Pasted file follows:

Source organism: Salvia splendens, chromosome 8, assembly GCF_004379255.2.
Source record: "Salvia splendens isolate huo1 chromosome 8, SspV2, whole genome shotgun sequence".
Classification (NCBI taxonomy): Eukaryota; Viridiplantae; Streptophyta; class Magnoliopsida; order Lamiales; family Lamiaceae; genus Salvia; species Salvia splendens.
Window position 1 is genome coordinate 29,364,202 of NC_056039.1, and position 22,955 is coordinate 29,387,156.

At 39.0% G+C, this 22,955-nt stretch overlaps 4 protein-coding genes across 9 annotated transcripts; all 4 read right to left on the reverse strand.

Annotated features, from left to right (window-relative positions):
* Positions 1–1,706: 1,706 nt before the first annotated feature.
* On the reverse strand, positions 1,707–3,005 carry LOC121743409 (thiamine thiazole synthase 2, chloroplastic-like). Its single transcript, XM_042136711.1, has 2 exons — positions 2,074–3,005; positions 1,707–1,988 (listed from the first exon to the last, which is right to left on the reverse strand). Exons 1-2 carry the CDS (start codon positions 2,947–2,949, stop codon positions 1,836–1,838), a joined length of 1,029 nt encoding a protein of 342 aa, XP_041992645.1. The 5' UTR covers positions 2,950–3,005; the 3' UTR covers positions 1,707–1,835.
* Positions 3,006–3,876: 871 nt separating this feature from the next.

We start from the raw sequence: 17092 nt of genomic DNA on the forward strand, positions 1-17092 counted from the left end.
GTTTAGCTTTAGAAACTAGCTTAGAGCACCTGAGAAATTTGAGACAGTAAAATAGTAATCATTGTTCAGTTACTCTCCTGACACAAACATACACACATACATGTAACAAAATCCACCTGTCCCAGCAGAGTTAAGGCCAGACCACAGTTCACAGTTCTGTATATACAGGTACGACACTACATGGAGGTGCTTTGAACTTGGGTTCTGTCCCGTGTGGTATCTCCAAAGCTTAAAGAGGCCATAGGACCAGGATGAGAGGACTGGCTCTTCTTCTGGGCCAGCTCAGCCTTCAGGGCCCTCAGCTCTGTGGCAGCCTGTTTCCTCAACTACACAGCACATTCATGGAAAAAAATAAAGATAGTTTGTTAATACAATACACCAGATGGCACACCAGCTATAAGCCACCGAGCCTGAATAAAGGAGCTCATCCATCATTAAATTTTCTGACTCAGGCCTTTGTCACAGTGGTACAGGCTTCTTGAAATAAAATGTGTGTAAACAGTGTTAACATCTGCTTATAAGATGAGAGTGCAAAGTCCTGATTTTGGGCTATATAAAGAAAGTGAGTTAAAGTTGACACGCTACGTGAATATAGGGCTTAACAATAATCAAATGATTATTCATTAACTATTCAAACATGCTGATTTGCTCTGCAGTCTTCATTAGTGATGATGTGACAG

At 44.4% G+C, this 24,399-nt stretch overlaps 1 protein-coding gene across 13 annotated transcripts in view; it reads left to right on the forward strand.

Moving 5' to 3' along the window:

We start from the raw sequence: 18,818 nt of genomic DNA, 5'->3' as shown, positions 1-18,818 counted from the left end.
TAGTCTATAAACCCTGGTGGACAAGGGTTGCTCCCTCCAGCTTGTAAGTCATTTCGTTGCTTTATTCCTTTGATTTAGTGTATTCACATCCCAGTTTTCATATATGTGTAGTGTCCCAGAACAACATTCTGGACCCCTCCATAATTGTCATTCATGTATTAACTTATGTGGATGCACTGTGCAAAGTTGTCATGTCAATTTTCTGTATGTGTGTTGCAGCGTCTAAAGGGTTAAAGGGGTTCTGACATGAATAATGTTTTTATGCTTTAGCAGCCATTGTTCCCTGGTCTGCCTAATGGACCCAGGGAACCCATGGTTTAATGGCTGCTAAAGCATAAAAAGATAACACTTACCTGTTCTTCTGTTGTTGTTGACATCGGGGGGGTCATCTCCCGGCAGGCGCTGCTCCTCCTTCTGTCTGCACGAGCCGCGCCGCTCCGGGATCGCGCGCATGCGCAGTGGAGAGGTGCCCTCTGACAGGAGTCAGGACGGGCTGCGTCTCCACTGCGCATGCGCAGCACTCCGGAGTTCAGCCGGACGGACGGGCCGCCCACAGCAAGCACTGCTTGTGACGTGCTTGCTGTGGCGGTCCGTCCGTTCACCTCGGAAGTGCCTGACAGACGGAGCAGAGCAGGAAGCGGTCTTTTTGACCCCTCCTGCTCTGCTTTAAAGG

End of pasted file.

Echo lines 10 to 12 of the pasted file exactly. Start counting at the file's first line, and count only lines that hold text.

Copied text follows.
We start from the raw sequence: 17092 nt of genomic DNA on the forward strand, positions 1-17092 counted from the left end.
GTTTAGCTTTAGAAACTAGCTTAGAGCACCTGAGAAATTTGAGACAGTAAAATAGTAATCATTGTTCAGTTACTCTCCTGACACAAACATACACACATACATGTAACAAAATCCACCTGTCCCAGCAGAGTTAAGGCCAGACCACAGTTCACAGTTCTGTATATACAGGTACGACACTACATGGAGGTGCTTTGAACTTGGGTTCTGTCCCGTGTGGTATCTCCAAAGCTTAAAGAGGCCATAGGACCAGGATGAGAGGACTGGCTCTTCTTCTGGGCCAGCTCAGCCTTCAGGGCCCTCAGCTCTGTGGCAGCCTGTTTCCTCAACTACACAGCACATTCATGGAAAAAAATAAAGATAGTTTGTTAATACAATACACCAGATGGCACACCAGCTATAAGCCACCGAGCCTGAATAAAGGAGCTCATCCATCATTAAATTTTCTGACTCAGGCCTTTGTCACAGTGGTACAGGCTTCTTGAAATAAAATGTGTGTAAACAGTGTTAACATCTGCTTATAAGATGAGAGTGCAAAGTCCTGATTTTGGGCTATATAAAGAAAGTGAGTTAAAGTTGACACGCTACGTGAATATAGGGCTTAACAATAATCAAATGATTATTCATTAACTATTCAAACATGCTGATTTGCTCTGCAGTCTTCATTAGTGATGATGTGACAG

At 44.4% G+C, this 24,399-nt stretch overlaps 1 protein-coding gene across 13 annotated transcripts in view; it reads left to right on the forward strand.